That’s something that we were really excited to start. It’s essentially the first piece of joint work we’ve done between our new Beyond The Music network and our Next Stage network, which is our network for artists with access-requirements who want to work in the music industry. It’s a series of talks with industry professionals from different areas of the music industry. We had PRS last week and we’ve also got grassroots promoters, record companies and artist managers. It basically gives people a chance to learn about different areas of the industry, to talk and network with an industry professional and it's part of trying to get people as skilled as possible for when opportunities arise.



How has COVID 19 affected your work?


Our Beyond The Music project was started just as we entered a global pandemic, which wasn’t the best start to a volunteering-based project. You kind of need a functioning music industry in order to get people placements, so that’s made things quite challenging. So a lot of our time has been spent thinking how best to respond to things. We have a survey out at the moment, that anyone who identifies as having any form of access-requirements can fill out about their experiences in the workplace, particularly the music industry. We’re using that to get as much of a clear set of data for our work as possible.

I was talking about this yesterday, but I think weirdly one thing to come from everyone working from home is that doing these Zoom calls and being able to see someone's kitchen actually has a massive psychological impact. People usually envisage the people they work with or the people they employ as people that exist in the workplace but don’t have lives outside of that. I think that when you’re actually looking at someone sitting in their home you have to confront the fact that the people you work with are people with a wide life, and that can have a positive impact on how we see people as individuals.

Do you feel that people will have accessibility concerns at the top of their agenda post-covid, or is there a worry companies may focus their priorities elsewhere?


At the start of the pandemic I was really concerned about this, because at that time there was a shift in language where we talked about the disabled community as being vulnerable, which is never a good thing. I was worried about a situation where people would start to think that if they employ disabled people they might need time off if there’s another global pandemic, which sounds ridiculous, but that kind of thinking could hinder things.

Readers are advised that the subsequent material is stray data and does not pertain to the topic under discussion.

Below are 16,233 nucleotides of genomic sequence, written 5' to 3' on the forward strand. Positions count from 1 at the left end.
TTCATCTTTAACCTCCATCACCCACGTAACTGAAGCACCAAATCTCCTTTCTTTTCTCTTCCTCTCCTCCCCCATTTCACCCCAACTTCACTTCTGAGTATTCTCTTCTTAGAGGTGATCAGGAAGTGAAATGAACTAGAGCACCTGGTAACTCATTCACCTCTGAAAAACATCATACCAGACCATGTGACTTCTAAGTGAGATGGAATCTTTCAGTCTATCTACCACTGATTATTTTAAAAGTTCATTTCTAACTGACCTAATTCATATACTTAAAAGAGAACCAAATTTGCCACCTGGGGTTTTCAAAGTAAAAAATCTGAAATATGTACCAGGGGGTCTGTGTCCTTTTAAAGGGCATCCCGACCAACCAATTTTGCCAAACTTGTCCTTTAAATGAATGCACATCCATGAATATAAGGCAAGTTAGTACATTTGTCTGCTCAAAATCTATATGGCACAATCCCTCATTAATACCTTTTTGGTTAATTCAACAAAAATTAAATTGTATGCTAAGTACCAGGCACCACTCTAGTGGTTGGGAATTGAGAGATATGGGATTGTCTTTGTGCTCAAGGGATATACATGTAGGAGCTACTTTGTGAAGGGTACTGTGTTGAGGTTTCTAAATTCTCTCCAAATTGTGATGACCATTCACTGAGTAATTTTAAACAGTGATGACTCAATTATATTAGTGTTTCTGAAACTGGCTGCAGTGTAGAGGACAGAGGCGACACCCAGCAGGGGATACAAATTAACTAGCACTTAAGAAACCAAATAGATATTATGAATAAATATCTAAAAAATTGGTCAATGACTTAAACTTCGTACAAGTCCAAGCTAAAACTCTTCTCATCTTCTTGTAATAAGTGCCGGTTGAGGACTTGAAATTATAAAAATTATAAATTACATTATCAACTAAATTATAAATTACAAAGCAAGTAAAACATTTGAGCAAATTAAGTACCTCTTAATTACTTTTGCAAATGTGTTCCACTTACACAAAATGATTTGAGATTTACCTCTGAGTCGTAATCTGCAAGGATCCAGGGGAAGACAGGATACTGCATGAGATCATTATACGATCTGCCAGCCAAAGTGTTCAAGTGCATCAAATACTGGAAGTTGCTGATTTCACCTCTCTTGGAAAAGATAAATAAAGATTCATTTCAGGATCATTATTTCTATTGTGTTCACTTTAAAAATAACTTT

At the moment I feel optimistic, partly due to what happened over summer with BLM – there is a real focus on diversity, and people realise they should be doing more. I really hope that attitude does hold when everything gets up-and-running again, but I think there is always a risk around conversations of diversity for there to be an element of fashion about it, and come next year they’ll be worried about something else. I really hope we can make access a priority and something people continue to think about, but also that it becomes something where all of the organisations trying to diversify the industry do so together.

What we don’t want to do is end up in some kind of situation where there’s a false sense of competition to prioritise one issue over another. I really want to make sure that we’re not contributing to that, but that we’re talking about what we’re doing as part of a wider conversation about diversifying the industry. The conversations we’re having are really positive though. A lot of the major record labels, for example, are really aware that they could be more diverse and there does seem to be a genuine will for change, so I do have a sense of optimism.